In 1799, the Qing Empire reinstated their ban on opium imports. The Empire issued the following decree in 1810:

Opium has a harm. Opium is a poison, undermining our good customs and morality. Its use is prohibited by law. Now the commoner, Yang, dares to bring it into the Forbidden City. Indeed, he flouts the law! However, recently the purchasers, eaters, and consumers of opium have become numerous. Deceitful merchants buy and sell it to gain profit. The customs house at the Ch'ung-wen Gate was originally set up to supervise the collection of imports (it had no responsibility with regard to opium smuggling). If we confine our search for opium to the seaports, we fear the search will not be sufficiently thorough. We should also order the general commandant of the police and police- censors at the five gates to prohibit opium and to search for it at all gates. If they capture any violators, they should immediately punish them and should destroy the opium at once. As to Kwangtung and Fukien, the provinces from which opium comes, we order their viceroys, governors, and superintendents of the maritime customs to conduct a thorough search for opium, and cut off its supply. They should in no ways consider this order a dead letter and allow opium to be smuggled out![8]

The decree had little effect. The Qing government, seated in Beijing in the north of China, was unable to halt opium smuggling in the southern provinces. A porous Chinese border and rampant local demand only encouraged the all-too eager East India Company, which had its monopoly on opium trade recognized by the British government, which itself wanted silver. By the 1820s China was importing 900 tons of Bengali opium annually.[9]

Napier Affair and First Opium War (1839–1842)

Lin Zexu's "memorial" (摺奏) written directly to Queen Victoria

In 1834 to accommodate the revocation of the East India Company's monopoly, the British sent Lord William John Napier to Macau. He tried to circumvent the restrictive Canton Trade laws which forbade direct contact with Chinese officials by attempting to send a letter directly to the Viceroy of Canton but the Viceroy never accepted the letter and closed trade starting on 2 September of that year. Lord Napier had to return to Macau (where he died a few days later) and, unable to force the matter, the British agreed to resume trade under the old restrictions.

Within the Chinese mandarinate there was an ongoing debate over legalizing the opium trade itself. However, this idea was repeatedly rejected and instead, in 1838 the government sentenced native drug traffickers to death. Around this time, the British were selling roughly 1,400 tons per year to China. In March 1839 the Emperor appointed a new strict Confucianist commissioner, Lin Zexu, to control the opium trade at the port of Canton.[10] His first course of action was to enforce the imperial demand that there be a permanent halt to drug shipments into China. When the British refused to end the trade, Lin imposed a trade embargo on the British. On 27 March 1839 Charles Elliot, British Superintendent of Trade, demanded that all British subjects turn over their opium to him, to be confiscated by Commissioner Lin Zexu, amounting to nearly a year's supply of the drug. In a departure from his brief, he promised that the crown would compensate them for the lost opium. While this amounted to a tacit acknowledgment that the British government did not disapprove of the trade, it also forced a huge liability on the exchequer. Unable to allocate funds for an illegal drug but pressed for compensation by the merchants, this liability is cited as one reason for the decision to force a war.[11] After the opium was surrendered, trade was restarted on the strict condition that no more drugs would be smuggled into China. Lin demanded that British merchants had to sign a bond promising not to deal in opium under penalty of death.[12] The British officially opposed signing of the bond, but some British merchants that did not deal in opium were willing to sign. Lin had the opium disposed of by dissolving it in water, salt, and lime, and dumping it into the ocean.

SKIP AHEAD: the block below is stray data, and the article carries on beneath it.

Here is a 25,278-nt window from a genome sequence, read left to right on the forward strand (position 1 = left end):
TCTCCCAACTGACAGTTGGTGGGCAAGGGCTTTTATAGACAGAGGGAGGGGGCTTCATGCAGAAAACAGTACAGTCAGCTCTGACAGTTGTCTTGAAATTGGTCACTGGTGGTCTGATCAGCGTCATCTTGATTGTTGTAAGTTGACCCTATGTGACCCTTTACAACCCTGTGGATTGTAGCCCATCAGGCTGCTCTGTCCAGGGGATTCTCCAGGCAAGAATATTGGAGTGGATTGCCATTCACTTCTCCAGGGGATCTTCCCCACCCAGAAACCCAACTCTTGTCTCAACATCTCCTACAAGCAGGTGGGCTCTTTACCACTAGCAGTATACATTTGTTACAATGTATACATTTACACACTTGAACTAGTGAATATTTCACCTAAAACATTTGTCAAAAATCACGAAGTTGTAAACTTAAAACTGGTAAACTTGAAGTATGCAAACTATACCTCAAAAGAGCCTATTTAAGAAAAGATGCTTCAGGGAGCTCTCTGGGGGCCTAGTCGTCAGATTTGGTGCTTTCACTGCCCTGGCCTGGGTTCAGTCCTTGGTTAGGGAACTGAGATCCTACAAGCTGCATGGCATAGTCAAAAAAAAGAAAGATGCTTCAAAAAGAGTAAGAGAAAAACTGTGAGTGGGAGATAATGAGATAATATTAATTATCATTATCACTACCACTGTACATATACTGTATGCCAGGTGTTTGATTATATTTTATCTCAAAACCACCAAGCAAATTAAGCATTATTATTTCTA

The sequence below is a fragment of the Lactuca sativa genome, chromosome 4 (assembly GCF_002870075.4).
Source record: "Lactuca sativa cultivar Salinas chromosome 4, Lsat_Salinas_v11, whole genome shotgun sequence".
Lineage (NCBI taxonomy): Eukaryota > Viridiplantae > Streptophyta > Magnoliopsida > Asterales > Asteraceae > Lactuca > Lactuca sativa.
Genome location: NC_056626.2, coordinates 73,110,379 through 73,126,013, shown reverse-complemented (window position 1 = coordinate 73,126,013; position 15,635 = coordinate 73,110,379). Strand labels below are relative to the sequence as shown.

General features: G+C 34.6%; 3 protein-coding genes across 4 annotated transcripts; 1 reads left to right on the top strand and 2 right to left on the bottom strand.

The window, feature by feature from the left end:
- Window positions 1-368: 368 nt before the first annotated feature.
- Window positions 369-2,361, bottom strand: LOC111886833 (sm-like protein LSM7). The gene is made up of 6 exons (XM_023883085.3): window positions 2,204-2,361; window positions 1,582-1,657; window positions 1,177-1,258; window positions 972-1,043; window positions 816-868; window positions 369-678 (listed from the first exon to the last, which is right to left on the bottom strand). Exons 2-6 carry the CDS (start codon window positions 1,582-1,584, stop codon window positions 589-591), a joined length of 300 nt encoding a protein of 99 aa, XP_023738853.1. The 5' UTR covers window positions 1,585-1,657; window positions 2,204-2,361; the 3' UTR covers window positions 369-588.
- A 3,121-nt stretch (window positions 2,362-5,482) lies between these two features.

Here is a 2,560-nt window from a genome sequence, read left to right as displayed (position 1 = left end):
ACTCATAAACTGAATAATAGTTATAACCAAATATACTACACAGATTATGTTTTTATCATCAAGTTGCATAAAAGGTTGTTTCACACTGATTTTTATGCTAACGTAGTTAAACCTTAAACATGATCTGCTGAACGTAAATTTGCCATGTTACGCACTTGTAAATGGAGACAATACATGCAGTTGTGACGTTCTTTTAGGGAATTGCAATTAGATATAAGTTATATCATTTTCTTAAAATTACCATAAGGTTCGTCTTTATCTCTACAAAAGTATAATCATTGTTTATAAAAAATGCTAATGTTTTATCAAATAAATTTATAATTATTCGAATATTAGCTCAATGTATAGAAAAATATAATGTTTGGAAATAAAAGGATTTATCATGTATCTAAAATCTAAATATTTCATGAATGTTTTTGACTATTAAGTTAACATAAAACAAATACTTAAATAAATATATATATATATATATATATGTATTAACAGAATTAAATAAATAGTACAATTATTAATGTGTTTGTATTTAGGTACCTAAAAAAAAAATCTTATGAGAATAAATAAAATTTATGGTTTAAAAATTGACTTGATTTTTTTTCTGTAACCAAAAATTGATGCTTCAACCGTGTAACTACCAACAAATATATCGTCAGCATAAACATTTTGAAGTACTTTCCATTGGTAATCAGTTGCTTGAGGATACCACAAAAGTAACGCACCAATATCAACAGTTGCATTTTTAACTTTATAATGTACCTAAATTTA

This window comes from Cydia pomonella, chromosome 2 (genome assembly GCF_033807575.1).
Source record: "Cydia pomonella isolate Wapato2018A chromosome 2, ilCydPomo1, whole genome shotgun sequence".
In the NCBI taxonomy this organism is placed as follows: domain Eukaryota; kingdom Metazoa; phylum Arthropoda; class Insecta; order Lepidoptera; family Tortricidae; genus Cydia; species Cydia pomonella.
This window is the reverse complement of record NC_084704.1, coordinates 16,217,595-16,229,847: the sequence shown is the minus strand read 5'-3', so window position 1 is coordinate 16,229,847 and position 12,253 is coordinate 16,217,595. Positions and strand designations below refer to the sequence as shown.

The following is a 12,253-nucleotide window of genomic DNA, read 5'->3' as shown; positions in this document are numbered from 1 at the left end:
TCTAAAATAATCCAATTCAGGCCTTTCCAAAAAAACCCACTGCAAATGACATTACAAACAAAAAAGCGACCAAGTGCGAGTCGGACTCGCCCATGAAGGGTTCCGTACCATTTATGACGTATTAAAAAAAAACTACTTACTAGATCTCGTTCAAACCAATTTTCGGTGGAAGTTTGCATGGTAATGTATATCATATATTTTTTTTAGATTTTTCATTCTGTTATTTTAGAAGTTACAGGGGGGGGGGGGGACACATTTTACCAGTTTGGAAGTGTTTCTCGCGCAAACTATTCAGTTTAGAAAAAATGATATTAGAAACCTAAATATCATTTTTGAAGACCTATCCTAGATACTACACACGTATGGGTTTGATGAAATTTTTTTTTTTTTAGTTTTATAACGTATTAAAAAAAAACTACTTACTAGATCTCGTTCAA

In 1839 Lin took the extraordinary step of presenting a letter directly to Queen Victoria questioning the moral reasoning of the British government. Citing what he understood to be a strict prohibition of the trade within Great Britain, Lin questioned how it could then profit from the drug in China. He wrote: "Your Majesty has not before been thus officially notified, and you may plead ignorance of the severity of our laws, but I now give my assurance that we mean to cut this harmful drug forever."[13] Opium was not illegal in England at the time, however, where comparably smaller quantities were imported to be smoked.

It is believed that the queen never received Lin's letter. The British government and merchants offered no response to Lin, accusing him instead of destroying their property. When the British learned of what was taking place in Canton, as communications between these two parts of the world took months at this time, they sent a large British Indian army, which arrived in June 1840.[14]

British military superiority was clearly evident during the armed conflict. British warships wreaked havoc on coastal towns; such ships as the Nemesis were highly mobile and able to support a gun platform with very heavy guns. In addition, the British troops were armed with modern muskets and cannons, unlike the Qing forces, which had less effective firearms and artillery though Chinese cannons had been in use since previous dynasties. After the British took Canton, they sailed up the Yangtze and took the tax barges, a devastating blow to the Empire as it slashed the revenue of the imperial court in Beijing to just a small fraction of what it had been.